As we are now in peak storm season (April-August), this is a great time to review your policy. Make sure you have adequate coverage and that you understand any exclusions in your policy. Insurance policies are adhesion contracts, meaning they typically are not negotiated so if you don’t like the…
When Hurricanes hit, residential and commercial property are commonly considered when you think of the insurance losses. But in coastal states hurricanes can also have a devastating impact on commercial and recreational marine losses.
As with residential and commercial property, you need to be sure you review and understand your boat’s insurance policy. It is likely that a boat owner or captain has taken special consideration with a Hurricane or Tropical Storm because part of the application requires a written plan for the boat when a Hurricane comes to town.
Taking a look at one policy, the amount of the vessel’s insurance was for an agreed value but there is still a depreciation schedule in this policy. The way this policy was written, partial losses would be paid at replacement cost with a few exceptions but one of the exceptions applies to outboard motors. On a smaller vessel the engine can be the most valuable component.
Looking at the language for partial…
Amy Bach, Executive Director of United Policyholders (“UP”), has shared with me the letter she sent to David Mattox (Texas Commissioner of Insurance) on the issue of mandatory arbitration provisions in homeowner policies. Here is a link to that letter for you to read.
We know an insurance company has submitted to the Texas Department of Insurance (“TDI”) a policy that requires mandatory arbitration if a dispute on a claim occurs. TDI won’t tell anyone which carrier submitted the new policy form or provide a copy of the proposed form on the basis of “trade secrets,” which is total bull corn. The bait and switch in this mandatory arbitration scheme is that the homeowner pays a lower premium if she agrees to waive her constitutional right to trial by jury and go to arbitration instead. The problem is that most people have no idea what a hellish and unfair experience arbitration can be. And the problem is that arbitration is final and not…
I was recently approached by policyholders that had suffered a rather severe water loss to their property. They wisely retained a public adjuster who submitted their claim to the insurance carrier. When it became clear that the insurance carrier was not interested in properly adjusting the claim, the policyholders decided to submit the claim to appraisal. The parties chose their appraisers and ultimately an appraisal award was entered that was not favorable to the insured. The award was not sufficient to repair the damages to the property and the policyholders wanted to file suit against the insurance carrier to recover funds sufficient to make the repairs to the property.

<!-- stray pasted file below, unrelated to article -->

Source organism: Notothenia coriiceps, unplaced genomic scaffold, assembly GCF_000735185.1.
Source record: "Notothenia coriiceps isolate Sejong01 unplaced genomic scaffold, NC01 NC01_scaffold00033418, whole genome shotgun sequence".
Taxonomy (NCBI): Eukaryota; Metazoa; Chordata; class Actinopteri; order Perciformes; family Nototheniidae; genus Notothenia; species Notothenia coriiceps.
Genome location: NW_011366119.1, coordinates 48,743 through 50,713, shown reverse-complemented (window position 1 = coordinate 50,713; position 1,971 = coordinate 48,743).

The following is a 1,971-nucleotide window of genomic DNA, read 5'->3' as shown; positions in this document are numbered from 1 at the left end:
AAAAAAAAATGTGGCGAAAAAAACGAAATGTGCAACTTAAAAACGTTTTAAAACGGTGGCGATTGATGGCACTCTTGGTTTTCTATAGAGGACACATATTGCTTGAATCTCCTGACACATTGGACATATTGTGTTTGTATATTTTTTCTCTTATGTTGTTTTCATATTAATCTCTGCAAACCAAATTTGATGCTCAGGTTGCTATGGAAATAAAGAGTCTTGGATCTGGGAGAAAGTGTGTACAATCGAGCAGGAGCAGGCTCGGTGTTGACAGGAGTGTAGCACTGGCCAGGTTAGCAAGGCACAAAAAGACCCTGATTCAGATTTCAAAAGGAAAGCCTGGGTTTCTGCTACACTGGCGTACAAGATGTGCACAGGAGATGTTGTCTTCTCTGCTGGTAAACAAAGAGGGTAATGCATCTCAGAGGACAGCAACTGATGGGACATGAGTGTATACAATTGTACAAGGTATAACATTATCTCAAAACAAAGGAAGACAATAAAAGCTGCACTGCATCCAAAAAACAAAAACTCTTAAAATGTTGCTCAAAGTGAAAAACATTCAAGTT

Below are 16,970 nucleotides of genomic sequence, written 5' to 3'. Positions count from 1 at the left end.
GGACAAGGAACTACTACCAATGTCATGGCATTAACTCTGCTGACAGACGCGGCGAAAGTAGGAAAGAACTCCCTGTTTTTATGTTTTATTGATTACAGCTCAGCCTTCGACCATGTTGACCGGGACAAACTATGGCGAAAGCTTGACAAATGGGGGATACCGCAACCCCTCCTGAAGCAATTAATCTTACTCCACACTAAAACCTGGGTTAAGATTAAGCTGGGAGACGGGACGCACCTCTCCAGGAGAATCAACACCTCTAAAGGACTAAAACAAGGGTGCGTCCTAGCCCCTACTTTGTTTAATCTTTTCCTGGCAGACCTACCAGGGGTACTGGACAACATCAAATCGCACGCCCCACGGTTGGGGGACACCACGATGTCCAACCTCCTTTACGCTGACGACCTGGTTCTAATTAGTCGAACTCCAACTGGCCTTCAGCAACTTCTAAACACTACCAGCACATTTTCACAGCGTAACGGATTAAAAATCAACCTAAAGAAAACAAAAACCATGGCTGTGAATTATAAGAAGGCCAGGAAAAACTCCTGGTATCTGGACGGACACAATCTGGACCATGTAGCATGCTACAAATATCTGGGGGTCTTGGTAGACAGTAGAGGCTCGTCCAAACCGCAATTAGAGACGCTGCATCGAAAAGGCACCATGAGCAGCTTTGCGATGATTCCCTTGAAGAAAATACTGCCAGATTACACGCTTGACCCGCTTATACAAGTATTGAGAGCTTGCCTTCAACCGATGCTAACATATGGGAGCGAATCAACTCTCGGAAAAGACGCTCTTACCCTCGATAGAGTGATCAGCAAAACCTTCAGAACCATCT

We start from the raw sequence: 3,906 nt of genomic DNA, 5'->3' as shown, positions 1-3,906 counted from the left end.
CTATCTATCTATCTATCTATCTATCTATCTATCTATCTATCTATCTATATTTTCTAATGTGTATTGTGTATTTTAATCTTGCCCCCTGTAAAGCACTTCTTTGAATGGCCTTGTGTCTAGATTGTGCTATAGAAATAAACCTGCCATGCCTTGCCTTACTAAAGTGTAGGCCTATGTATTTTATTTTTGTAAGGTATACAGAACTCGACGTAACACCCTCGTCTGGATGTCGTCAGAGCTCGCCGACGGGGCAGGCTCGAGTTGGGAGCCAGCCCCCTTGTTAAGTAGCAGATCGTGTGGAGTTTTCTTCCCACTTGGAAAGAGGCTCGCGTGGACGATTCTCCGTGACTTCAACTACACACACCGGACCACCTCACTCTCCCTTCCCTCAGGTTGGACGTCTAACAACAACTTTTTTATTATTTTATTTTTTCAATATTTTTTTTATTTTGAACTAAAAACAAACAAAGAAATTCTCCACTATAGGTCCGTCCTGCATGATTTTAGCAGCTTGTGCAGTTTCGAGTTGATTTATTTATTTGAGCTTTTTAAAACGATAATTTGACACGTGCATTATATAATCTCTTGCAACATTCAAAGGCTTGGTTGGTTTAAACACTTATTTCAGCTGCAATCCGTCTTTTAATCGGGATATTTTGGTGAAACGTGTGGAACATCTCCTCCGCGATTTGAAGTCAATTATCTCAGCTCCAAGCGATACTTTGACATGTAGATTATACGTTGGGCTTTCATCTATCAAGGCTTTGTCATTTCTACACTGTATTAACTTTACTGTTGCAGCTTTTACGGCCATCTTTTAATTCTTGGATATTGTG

This begs the question, under what circumstances will the Pennsylvania courts set aside an appraisal award?
Pennsylvania law dictates that an appraisal award will be set aside in two circumstances. In the first instance-and one common among most states-an award can be set aside or modified in cases of…
I am using this blog to get the word our to all persons in Texas who care about working Texans and Texas businesses who pay insurance premiums every day. Please read below from Alex Winslow of Texas Watch and please go on the Texas Watch website and oppose this type of policy. I emailed Alex and asked for a copy of the proposed policy, but guess what? Nobody except TDI has a copy, and TDI won’t share it based on some goofy theory of proprietary protection to the anonymous insurance company, who submitted it for approval. And Winslow thinks TDI will have a decision within the next few weeks. Therefore, TDI will decide on a new policy form that will completely change to rights of Texas policyholders (to their detriment) (a) without the public knowing which carrier submitted it, (b) without the public having an opportunity to see the policy form before it is approved, and (c) without the public having an opportunity to comment at hearing or otherwise before the form is…